Are Rural Older Adults Benefiting from Increased State Spending on Medicaid Home and Community-Based Services?
In a shift away from institutional long term services and supports (LTSS), the federal government and states have pursued an array of strategies for expanding access to home and community-based services (HCBS) over the past few decades. Yet, little is known about variations in the availability or use of Medicaid HCBS within states, across rural and urban areas. This study used the national Medicaid Analytical Extract claims data file (2008) to examine differences in HCBS use and expenditures among rural and urban older adult Medicaid beneficiaries receiving LTSS. The study found that rural Medicaid LTSS users were less likely to receive HCBS and more likely to receive nursing facility services than their urban counterparts. The proportion of LTSS spending for nursing facility services was significantly greater among rural than urban LTSS users and expenditures for personal care, home health, hospice, adult day care, and rehabilitation were all significantly lower for rural LTSS users compared with those living in urban areas. Multivariate analyses showed that beneficiary characteristics alone do not explain the observed rural-urban differences in HCBS use and expenditures. State policies and other factors such as urban and rural differences in the availability and supply of HCBS and nursing facility services, are likely important contributors to differences in HCBS use and expenditures. 

Quality Measures and Sociodemographic Risk Factors: The Rural Context
Researchers and policymakers have publicly discussed and debated whether or not to adjust provider quality measures for differences in patient characteristics. Lacking in this discussion, however, is a nuanced understanding of how adjustment should be conducted within a rural context and what impact it might have on patients and providers when quality measures are used for benchmarking and payment. 

State Variations in the Rural Obstetric Workforce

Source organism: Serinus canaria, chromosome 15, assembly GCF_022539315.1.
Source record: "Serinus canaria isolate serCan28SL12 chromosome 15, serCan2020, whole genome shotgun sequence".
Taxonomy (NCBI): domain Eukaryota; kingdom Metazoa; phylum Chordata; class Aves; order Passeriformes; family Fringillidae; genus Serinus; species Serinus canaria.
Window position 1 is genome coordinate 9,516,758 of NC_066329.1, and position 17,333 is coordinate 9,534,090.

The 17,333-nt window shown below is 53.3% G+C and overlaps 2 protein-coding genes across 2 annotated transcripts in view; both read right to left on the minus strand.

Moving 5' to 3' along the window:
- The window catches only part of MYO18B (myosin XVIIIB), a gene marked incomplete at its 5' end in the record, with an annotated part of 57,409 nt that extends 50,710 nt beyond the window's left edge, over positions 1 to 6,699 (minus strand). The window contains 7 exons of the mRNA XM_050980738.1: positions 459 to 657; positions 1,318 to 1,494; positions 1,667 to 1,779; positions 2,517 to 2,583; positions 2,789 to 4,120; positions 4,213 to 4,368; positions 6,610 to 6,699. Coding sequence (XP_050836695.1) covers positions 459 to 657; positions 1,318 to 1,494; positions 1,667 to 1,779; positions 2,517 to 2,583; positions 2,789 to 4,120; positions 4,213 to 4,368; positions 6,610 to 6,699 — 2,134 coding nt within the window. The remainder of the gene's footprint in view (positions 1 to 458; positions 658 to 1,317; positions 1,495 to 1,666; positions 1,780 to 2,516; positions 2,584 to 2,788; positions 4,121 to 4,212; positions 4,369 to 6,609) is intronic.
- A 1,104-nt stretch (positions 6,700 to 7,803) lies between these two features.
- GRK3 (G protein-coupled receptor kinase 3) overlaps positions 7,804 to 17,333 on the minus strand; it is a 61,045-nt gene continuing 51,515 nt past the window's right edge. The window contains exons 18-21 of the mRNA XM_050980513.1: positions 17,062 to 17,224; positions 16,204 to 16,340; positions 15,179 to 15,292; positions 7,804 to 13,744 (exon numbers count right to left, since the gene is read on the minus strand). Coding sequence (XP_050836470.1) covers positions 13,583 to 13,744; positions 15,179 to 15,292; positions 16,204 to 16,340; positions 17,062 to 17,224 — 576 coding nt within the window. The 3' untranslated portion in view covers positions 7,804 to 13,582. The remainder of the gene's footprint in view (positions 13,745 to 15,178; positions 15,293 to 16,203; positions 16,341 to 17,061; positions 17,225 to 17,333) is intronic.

The overall frequency and the increasing rate of obstetric units closures in rural hospitals raises concerns about access to obstetric care among rural women, who experience poorer health outcomes than their urban counterparts. Rural hospitals face obstetric unit staffing challenges due to day-to-day variability in the census of obstetric patients, and as well as challenges with retention, recruitment, training, and scheduling of obstetric clinicians. Many types of staff are necessary to successfully run an obstetrics unit. Across both urban and rural settings, there is regional variation in the types of clinicians attending deliveries. 

Clinical training in the rural setting: using photovoice to understand student experiences
There are numerous initiatives to address recruitment and retention of health care providers in rural areas. This article reports on a rural track program among students to ascertain their experiences. Using photovoice participatory research increased understanding of the students' experiences.

Health Information Exchange: A Strategy for Improving Access for Rural Veterans in the Maine Flex Rural Veterans Health Access Program
This paper reports on the design and implementation of a first-in-the nation project to expand rural veterans’ access to healthcare by establishing a bi-directional connection between Maine’s statewide health information exchange (HIE) and Veterans Administration facilities and centers. The paper reviews key factors that have contributed to implementation challenges and successes and lessons relevant to efforts to create interoperable health IT systems across multiple, complex organizational settings.